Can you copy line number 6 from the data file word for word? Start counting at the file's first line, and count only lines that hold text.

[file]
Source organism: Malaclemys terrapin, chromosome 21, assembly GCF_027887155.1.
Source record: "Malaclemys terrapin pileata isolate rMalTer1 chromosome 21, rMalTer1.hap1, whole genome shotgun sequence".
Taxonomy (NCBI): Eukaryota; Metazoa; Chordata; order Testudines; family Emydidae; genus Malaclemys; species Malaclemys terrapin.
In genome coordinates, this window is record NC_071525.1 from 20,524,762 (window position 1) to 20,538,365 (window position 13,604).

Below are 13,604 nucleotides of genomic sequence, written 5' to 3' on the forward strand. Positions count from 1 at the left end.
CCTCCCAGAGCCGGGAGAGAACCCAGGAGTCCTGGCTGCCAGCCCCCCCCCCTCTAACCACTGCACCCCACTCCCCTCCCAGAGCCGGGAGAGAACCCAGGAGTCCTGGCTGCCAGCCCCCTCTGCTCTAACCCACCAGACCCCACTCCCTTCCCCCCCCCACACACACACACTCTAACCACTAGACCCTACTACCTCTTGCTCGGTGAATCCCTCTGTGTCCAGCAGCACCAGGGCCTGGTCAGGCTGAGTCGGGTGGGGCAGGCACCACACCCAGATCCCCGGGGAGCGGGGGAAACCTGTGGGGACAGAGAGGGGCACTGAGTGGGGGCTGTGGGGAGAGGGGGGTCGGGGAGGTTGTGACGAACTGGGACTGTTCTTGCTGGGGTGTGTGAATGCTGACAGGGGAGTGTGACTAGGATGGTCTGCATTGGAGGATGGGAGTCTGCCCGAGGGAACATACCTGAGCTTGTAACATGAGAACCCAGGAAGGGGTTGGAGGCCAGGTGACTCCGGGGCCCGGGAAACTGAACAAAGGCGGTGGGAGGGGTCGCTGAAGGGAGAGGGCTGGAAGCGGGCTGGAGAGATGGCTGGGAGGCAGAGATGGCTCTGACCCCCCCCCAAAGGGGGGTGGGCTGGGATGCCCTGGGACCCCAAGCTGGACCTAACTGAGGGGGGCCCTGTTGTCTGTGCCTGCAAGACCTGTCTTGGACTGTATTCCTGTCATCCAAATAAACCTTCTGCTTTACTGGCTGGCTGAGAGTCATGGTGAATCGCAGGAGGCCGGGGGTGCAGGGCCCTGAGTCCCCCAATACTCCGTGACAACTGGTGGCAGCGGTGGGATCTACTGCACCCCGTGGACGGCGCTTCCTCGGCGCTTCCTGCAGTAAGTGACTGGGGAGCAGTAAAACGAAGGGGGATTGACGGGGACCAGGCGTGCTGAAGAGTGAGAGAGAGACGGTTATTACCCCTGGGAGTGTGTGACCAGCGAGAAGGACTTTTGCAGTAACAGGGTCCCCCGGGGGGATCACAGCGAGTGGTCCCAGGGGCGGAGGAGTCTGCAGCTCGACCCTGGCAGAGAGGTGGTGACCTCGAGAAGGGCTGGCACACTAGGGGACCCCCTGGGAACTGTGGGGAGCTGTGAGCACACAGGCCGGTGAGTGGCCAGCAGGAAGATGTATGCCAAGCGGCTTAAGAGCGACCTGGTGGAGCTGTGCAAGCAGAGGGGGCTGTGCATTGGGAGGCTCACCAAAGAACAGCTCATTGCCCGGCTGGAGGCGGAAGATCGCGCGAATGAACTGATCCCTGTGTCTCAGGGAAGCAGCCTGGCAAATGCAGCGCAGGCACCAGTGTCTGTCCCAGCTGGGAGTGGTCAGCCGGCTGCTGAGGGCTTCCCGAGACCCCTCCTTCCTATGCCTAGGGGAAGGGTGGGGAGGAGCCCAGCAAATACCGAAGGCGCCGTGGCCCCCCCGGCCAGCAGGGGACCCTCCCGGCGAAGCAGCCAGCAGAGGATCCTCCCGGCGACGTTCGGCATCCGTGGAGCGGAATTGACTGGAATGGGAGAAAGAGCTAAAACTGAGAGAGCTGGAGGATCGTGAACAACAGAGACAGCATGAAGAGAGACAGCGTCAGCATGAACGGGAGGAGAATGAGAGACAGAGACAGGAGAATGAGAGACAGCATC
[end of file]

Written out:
CCTCCCAGAGCCGGGAGAGAACCCAGGAGTCCTGGCTGCCAGCCCCCCCCCCTCTAACCACTGCACCCCACTCCCCTCCCAGAGCCGGGAGAGAACCCAGGAGTCCTGGCTGCCAGCCCCCTCTGCTCTAACCCACCAGACCCCACTCCCTTCCCCCCCCCACACACACACACTCTAACCACTAGACCCTACTACCTCTTGCTCGGTGAATCCCTCTGTGTCCAGCAGCACCAGGGCCTGGTCAGGCTGAGTCGGGTGGGGCAGGCACCACACCCAGATCCCCGGGGAGCGGGGGAAACCTGTGGGGACAGAGAGGGGCACTGAGTGGGGGCTGTGGGGAGAGGGGGGTCGGGGAGGTTGTGACGAACTGGGACTGTTCTTGCTGGGGTGTGTGAATGCTGACAGGGGAGTGTGACTAGGATGGTCTGCATTGGAGGATGGGAGTCTGCCCGAGGGAACATACCTGAGCTTGTAACATGAGAACCCAGGAAGGGGTTGGAGGCCAGGTGACTCCGGGGCCCGGGAAACTGAACAAAGGCGGTGGGAGGGGTCGCTGAAGGGAGAGGGCTGGAAGCGGGCTGGAGAGATGGCTGGGAGGCAGAGATGGCTCTGACCCCCCCCCAAAGGGGGGTGGGCTGGGATGCCCTGGGACCCCAAGCTGGACCTAACTGAGGGGGGCCCTGTTGTCTGTGCCTGCAAGACCTGTCTTGGACTGTATTCCTGTCATCCAAATAAACCTTCTGCTTTACTGGCTGGCTGAGAGTCATGGTGAATCGCAGGAGGCCGGGGGTGCAGGGCCCTGAGTCCCCCAATACTCCGTGACAACTGGTGGCAGCGGTGGGATCTACTGCACCCCGTGGACGGCGCTTCCTCGGCGCTTCCTGCAGTAAGTGACTGGGGAGCAGTAAAACGAAGGGGGATTGACGGGGACCAGGCGTGCTGAAGAGTGAGAGAGAGACGGTTATTACCCCTGGGAGTGTGTGACCAGCGAGAAGGACTTTTGCAGTAACAGGGTCCCCCGGGGGGATCACAGCGAGTGGTCCCAGGGGCGGAGGAGTCTGCAGCTCGACCCTGGCAGAGAGGTGGTGACCTCGAGAAGGGCTGGCACACTAGGGGACCCCCTGGGAACTGTGGGGAGCTGTGAGCACACAGGCCGGTGAGTGGCCAGCAGGAAGATGTATGCCAAGCGGCTTAAGAGCGACCTGGTGGAGCTGTGCAAGCAGAGGGGGCTGTGCATTGGGAGGCTCACCAAAGAACAGCTCATTGCCCGGCTGGAGGCGGAAGATCGCGCGAATGAACTGATCCCTGTGTCTCAGGGAAGCAGCCTGGCAAATGCAGCGCAGGCACCAGTGTCTGTCCCAGCTGGGAGTGGTCAGCCGGCTGCTGAGGGCTTCCCGAGACCCCTCCTTCCTATGCCTAGGGGAAGGGTGGGGAGGAGCCCAGCAAATACCGAAGGCGCCGTGGCCCCCCCGGCCAGCAGGGGACCCTCCCGGCGAAGCAGCCAGCAGAGGATCCTCCCGGCGACGTTCGGCATCCGTGGAGCGGAATTGACTGGAATGGGAGAAAGAGCTAAAACTGAGAGAGCTGGAGGATCGTGAACAACAGAGACAGCATGAAGAGAGACAGCGTCAGCATGAACGGGAGGAGAATGAGAGACAGAGACAGGAGAATGAGAGACAGCATC